USB networking



This page describes how the maemo platform can be turned into a USB network device. There are two parts to this document. The first part of this document describes how to configure the Nokia 770/n800 to be a USB plugable network device. The second part of this document describes how to configure various platforms to use the Nokia 770/n800 as a network device. These are the reasons that you may want to use Usb Networking with the Nokia 770/n800

  • Transfer data back and forth between the Nokia 770/n800 and a host computer.
  • Perform remote logins to the Nokia 770/n800 from a host computer.
  • Add a third connectivity tool to the existing WAN and BlueTooth support that the Nokia comes with out of the box.
  • ...

As with all usb hardware, driver software must installed on the host computer before the usb device is attached. Please make sure that your Nokia 770 is not connected to the computer while performing these steps.

Page Status

/!\ Status: Early Draft: Some useful information.

Part I -- Nokia 770/n800 USB Network Environment Configuration

An usbnet concept image helps to see what the configuration will do. In normal circumstances, the USB Mass storage driver had control of the usb hardware. USBNet will displace the mass storage driver's control of the usb hardware with the g_ether network driver. Until the replacement occurs, the host computer will see the 770/n800 as just another mass storage device or an empty cable.

NOTE: After installing USB networking you should setup DUMMY access point to allow network access from www browser etc.

Start and Stop Script

For convenience, I placed the following script /etc/init.d/usbnet on my Nokia: In order to add this script to your device, you will need root access. Please see HowDoiBecomeRoot or the easier HowDoiBecomeRoot2 for information.

#! /bin/sh
# Startup script for USBnet (networking, instead of USB Mass Storage behaviour)
# Author: Michael Mlivoncic

DESC="USB Networking for Nokia 770"

case "$1" in
        umount /media/mmc1
        umount /media/mmc2
        sleep 2
        USBNET="`lsmod | grep g_ether`"
        KERNEL_VERSION="`uname -r`"
        if [ "$USBNET" = "" ]
           echo "entering Ethernet via USB mode (g_ether)..."
           insmod /mnt/initfs/lib/modules/$KERNEL_VERSION/g_ether.ko
           echo "waiting, then starting up the usb0.."
           sleep 1
           /sbin/ifup usb0
          echo "already in Ethernet-via-USB mode..."
          echo "try ping"
         echo "switching back to USB Mass Storage mode..."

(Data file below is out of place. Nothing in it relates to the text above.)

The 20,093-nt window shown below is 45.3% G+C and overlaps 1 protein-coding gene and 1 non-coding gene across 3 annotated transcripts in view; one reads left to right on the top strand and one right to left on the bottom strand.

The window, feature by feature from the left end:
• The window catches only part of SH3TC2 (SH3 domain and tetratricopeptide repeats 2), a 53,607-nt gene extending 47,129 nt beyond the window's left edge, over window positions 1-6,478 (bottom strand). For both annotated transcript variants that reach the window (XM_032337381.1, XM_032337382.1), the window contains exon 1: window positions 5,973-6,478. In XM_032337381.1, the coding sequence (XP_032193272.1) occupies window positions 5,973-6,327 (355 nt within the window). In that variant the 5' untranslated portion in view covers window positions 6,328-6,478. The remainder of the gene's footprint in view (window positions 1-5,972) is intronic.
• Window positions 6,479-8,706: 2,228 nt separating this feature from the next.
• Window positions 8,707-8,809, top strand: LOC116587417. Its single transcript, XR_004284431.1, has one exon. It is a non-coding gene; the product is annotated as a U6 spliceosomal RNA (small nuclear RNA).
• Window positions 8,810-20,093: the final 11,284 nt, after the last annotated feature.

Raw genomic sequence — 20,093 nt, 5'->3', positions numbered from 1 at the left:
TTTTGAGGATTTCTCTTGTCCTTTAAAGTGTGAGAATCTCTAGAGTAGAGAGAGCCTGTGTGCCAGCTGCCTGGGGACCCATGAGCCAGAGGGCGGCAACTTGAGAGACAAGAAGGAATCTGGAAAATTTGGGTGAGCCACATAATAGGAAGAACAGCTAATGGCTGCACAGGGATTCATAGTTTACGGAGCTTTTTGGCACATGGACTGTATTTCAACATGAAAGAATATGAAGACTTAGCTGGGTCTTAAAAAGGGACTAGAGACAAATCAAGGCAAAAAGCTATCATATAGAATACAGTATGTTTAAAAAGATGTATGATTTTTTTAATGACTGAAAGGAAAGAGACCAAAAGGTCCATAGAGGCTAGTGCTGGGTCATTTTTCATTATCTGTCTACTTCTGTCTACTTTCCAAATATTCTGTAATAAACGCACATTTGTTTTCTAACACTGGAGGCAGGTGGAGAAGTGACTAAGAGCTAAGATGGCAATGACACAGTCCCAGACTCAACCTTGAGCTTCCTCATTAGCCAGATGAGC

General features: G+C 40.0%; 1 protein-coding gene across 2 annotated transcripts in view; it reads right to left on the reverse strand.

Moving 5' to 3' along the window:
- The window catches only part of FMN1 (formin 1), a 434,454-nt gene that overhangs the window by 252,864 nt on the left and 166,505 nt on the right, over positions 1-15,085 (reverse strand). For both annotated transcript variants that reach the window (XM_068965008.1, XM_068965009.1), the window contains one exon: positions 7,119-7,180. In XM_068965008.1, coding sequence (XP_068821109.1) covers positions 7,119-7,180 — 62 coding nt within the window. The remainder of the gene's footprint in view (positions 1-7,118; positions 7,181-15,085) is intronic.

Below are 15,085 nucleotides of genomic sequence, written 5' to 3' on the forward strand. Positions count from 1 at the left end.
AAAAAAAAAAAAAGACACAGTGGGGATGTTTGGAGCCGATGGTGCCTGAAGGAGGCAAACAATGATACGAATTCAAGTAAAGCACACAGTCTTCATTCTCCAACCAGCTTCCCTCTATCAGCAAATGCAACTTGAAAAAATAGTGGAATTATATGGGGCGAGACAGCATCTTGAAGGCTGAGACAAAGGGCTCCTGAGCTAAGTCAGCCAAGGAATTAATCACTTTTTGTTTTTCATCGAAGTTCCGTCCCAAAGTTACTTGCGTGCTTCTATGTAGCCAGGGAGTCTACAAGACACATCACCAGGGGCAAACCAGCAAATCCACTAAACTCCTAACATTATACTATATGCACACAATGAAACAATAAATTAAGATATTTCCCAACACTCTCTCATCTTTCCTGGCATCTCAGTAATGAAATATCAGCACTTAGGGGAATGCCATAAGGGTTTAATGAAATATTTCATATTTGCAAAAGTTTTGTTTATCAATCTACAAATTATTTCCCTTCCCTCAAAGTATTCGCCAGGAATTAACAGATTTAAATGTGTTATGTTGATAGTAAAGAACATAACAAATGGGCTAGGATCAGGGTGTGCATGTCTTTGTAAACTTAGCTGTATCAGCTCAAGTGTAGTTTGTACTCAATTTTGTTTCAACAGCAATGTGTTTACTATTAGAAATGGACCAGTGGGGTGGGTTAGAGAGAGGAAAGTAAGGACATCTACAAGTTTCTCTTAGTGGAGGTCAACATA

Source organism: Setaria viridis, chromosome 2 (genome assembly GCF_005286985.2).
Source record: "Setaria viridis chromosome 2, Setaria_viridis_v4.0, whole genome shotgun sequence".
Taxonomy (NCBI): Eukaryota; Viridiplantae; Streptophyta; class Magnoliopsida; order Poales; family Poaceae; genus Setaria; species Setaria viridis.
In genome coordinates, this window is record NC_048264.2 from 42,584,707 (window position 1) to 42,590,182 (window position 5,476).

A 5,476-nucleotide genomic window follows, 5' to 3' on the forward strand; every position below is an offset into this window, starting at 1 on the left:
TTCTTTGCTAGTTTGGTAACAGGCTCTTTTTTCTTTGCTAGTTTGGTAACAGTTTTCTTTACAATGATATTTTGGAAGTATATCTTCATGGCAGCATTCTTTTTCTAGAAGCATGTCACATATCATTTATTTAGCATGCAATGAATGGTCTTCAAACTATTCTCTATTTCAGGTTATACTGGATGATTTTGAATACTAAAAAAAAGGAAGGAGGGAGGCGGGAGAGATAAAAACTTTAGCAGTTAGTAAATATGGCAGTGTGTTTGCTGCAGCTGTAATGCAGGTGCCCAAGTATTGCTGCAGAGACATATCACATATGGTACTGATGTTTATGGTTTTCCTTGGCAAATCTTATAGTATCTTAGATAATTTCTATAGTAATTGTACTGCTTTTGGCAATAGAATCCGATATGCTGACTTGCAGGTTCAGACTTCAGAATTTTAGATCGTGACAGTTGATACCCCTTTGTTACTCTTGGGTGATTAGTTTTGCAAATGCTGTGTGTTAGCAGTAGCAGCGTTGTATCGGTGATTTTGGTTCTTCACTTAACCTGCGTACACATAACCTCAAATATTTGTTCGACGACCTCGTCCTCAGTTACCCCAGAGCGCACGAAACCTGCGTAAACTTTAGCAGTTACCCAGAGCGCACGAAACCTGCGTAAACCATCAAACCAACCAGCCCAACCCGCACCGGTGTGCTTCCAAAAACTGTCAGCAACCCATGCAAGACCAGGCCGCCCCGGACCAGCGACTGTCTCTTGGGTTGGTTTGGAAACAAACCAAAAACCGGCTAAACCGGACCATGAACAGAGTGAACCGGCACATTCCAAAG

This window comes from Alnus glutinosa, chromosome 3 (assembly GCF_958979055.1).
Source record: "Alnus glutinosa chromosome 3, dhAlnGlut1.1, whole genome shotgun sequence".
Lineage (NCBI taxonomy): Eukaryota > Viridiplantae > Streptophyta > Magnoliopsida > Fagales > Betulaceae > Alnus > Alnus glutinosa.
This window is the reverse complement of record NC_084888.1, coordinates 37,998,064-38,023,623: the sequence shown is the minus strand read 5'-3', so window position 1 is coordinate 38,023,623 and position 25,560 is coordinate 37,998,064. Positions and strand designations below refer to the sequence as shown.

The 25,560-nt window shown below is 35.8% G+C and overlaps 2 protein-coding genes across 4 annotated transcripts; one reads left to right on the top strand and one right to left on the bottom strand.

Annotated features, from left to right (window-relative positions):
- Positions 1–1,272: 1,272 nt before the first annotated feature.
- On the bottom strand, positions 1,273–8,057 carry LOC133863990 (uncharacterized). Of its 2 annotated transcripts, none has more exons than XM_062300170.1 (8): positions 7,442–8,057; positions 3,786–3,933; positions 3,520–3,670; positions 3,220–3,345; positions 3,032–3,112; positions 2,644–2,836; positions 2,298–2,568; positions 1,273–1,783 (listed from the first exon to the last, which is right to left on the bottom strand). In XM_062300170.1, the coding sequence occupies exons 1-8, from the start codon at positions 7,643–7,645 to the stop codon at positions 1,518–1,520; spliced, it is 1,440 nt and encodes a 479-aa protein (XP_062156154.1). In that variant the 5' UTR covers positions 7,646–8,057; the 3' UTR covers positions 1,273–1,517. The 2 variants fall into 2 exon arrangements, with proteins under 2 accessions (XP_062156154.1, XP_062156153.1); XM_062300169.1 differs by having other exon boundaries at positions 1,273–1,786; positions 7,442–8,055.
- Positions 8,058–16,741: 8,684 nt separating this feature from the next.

echo "removing module g_ether"
         /sbin/ifdown usb0
         sleep 2
         rmmod g_ether
        printf "Usage: $INITFILE {start|stop}\n" >&2
        exit 1

exit 0

Definitely, there is some room for improvement, but it can be used as a startup script or - as I currently do - manually:

sudo /etc/init.d/usbnet start 

activates the USB-networking while

sudo /etc/init.d/usbnet stop 

deactivates, i.e. switches back to USB mass storage device mode.

While switching, it is important to have USB disconnected! Otherwise the kernel modules will be blocked.

I found that the usb0 configuration was already there in the SE2005 image on my Nokia. Check /etc/network/interfaces. Otherwise, you need to configure the network on the device by adding the following lines to /etc/network/interfaces on the 770 and comment out or delete the existing usb0-entry:

iface usb0 inet static
       up route add default gw

I.e. on the windows side, the USB cable will be, the Nokia's side will be Feel free to change that as you like.

Part II -- Host Platform USB Network Configuration

The Nokia 770/n800 configuration was the focus of part I of the USB Networking document. In part II our attention is turned to the configuration of various host computers.


Common Kernel Issues

The focus of you Linux distribution will determine if you need to support this step or not. If the distro you use has a general purpose Linux kernel configured, then you may not need to worry about usbnet configuration support in the kernel.

# USB Network Adapters

The Linux usbnet configuration is show above.

  • Fedora You can locate this information by looking at the config* files in your grub /boot partition.
  • Debian
  • Ubuntu
  • Suse

Fedora Core===


There is another howto located here: HowToSetUpUsbNetworkingDebian Note that this HOWTO recommends a different IP address configuration. If you don't want to change the config on the device you already setup, substitute for in the guide.

The Platform Document on USB Networking also describes a Debian PC setup.

MS Windows

Win 2000/XP=

See instructions


Needs a different driver than above, currently appears to be unsupported.

Other Notes

It is possible to have the MMC cards available for local use on the device (but not available for the computer) while using USB Networking. See here: How_to_use_both_USB_networking_and_the_memory_card_at_the_same_time


=Michael Mlivoncic=, DrKludge